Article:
Something’s Missing at Lake Harriet
After my post yesterday of Margaret Hall’s letter and a Minnesota Historical Society photo of the tornado-damaged pavilion at Lake Harriet in 1925, I dug out my favorite Lake Harriet photo of all time. Notice what’s missing?
This photo was taken very shortly after the Lake Harriet pavilion was destroyed. It’s the only photo I’ve seen of Lake Harriet’s north shore without a pavilion. A “temporary” replacement band stand was built the next summer so concerts could continue at the lake. That small band stand stood for 60 years.
A pile of rubble marks the spot in this photo where the pavilion once stood. It’s unlikely that a man as insistent upon beauty and efficiency as park superintendent Theodore Wirth would have allowed the rubble to remain for long, so this photo must have been taken in the few days after the storm in mid-July. Surprisingly, the storm appears not to have damaged the boat docks or boats, lending credence to claims that the pavilion was destroyed by a tornado, not straight-line winds.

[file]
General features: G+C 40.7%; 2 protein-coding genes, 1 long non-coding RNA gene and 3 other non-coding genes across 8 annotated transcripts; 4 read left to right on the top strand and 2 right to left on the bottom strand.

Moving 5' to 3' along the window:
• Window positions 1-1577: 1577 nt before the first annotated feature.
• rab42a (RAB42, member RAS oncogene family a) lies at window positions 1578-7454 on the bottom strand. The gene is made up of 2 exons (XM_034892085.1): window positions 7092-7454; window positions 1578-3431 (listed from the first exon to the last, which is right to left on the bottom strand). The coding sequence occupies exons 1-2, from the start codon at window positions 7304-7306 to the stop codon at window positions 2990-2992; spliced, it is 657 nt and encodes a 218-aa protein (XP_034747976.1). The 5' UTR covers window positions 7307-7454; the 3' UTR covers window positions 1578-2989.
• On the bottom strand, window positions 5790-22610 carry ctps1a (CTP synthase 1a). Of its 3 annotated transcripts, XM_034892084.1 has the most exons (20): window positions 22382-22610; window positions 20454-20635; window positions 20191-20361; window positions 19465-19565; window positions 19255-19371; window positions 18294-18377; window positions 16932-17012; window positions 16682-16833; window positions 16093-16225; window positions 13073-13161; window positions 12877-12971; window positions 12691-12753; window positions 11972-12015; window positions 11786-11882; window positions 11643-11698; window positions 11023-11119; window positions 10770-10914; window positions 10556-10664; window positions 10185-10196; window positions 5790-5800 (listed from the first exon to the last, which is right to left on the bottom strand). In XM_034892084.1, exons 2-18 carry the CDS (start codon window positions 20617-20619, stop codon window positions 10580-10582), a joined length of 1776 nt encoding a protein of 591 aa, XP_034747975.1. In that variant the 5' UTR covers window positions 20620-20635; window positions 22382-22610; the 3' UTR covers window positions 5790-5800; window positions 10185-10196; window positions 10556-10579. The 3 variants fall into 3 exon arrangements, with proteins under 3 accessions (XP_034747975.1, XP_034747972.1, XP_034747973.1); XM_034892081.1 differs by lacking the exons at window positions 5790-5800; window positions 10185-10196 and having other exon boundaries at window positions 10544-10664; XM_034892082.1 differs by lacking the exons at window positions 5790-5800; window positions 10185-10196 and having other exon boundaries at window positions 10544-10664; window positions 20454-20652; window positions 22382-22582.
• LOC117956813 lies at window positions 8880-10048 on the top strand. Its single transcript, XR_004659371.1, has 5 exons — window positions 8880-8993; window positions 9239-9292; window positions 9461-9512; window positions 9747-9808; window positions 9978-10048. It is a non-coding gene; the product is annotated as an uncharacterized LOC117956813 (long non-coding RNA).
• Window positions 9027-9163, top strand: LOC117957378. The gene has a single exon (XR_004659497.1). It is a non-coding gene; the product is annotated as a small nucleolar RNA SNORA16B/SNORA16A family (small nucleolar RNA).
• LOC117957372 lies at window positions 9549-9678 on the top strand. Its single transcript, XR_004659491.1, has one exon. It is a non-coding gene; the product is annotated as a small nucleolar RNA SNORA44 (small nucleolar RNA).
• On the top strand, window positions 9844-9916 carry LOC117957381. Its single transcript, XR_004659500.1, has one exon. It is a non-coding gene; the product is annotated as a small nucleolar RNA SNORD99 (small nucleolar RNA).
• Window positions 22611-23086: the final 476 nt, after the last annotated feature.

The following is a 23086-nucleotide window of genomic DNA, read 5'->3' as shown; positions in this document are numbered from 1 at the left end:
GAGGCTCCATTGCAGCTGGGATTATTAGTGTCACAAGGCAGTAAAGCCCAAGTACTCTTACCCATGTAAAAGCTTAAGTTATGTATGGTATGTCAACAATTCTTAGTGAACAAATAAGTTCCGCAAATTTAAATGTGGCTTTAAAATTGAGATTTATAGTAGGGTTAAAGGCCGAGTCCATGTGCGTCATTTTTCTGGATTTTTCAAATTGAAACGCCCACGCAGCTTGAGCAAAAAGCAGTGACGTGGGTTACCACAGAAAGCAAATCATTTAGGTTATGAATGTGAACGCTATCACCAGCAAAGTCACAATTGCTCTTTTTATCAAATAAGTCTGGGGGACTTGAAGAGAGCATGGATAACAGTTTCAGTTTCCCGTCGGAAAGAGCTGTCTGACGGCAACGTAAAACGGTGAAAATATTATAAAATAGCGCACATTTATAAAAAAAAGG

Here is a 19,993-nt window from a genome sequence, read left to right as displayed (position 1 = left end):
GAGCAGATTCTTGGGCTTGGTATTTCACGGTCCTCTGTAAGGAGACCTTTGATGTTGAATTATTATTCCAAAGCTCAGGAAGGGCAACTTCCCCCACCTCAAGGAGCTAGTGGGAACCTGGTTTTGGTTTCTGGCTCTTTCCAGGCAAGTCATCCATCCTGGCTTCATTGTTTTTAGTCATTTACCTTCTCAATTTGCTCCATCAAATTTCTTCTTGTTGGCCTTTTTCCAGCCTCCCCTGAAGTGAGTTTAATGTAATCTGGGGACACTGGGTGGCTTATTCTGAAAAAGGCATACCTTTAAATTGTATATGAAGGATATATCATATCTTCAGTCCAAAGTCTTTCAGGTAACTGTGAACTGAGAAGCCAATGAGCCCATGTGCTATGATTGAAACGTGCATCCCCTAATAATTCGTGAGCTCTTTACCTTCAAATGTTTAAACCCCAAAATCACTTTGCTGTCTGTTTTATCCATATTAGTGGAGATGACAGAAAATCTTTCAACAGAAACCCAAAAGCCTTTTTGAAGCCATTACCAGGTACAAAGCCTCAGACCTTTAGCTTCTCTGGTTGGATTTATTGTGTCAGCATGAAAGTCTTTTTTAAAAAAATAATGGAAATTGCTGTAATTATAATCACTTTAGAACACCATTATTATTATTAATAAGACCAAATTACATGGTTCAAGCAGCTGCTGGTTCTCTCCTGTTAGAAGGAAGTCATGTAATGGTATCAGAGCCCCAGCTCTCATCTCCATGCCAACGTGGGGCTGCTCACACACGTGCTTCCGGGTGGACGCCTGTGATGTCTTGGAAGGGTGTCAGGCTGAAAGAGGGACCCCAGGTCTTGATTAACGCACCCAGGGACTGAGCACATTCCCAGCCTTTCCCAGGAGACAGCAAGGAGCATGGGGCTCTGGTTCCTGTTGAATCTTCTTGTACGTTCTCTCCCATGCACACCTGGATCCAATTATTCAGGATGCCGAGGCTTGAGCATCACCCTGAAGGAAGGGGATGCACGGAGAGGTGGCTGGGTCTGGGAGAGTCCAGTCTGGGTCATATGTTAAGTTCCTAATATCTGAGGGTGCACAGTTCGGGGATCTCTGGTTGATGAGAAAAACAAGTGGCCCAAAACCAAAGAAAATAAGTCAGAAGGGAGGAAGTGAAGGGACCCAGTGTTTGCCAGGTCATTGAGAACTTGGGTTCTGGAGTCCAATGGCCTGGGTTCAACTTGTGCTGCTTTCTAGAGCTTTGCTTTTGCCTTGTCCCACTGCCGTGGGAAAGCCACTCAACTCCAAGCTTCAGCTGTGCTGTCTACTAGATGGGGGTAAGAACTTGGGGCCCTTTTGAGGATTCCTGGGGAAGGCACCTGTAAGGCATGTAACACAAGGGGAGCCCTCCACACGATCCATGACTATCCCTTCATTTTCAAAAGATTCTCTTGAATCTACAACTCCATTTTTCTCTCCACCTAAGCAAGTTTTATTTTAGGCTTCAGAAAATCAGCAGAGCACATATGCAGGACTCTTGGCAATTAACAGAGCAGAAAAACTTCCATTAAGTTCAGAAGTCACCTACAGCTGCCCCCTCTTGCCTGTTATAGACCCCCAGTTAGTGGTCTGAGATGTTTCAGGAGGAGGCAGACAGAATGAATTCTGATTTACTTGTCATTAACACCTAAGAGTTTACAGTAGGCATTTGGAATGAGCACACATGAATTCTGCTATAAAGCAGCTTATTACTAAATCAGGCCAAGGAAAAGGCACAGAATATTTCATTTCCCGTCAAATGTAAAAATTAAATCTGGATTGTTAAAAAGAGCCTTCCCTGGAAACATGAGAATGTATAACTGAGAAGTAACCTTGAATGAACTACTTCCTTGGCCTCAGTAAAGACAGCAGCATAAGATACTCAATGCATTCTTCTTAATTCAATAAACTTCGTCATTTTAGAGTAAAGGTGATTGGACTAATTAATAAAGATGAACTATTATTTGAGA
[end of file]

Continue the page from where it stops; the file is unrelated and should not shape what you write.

Like many others who have developed an interest in local history, I have begun searching for photos that reveal more of the history of a place than one can find in written accounts. One of the best places to find photos — of a certain era — is on postcards. This photo comes from a vintage postcard I purchased. There is no attribution of the photo on the card. It was never mailed, although it was quite beat up. I cropped the creases and stains on the edges of this postcard.
If you have a favorite, non-commercial image of Minneapolis, especially parks, send me a scan or print and I’ll post it here. Please identify the photographer if at all possible.
David C. Smith minneapolisparkhistory[at]q.com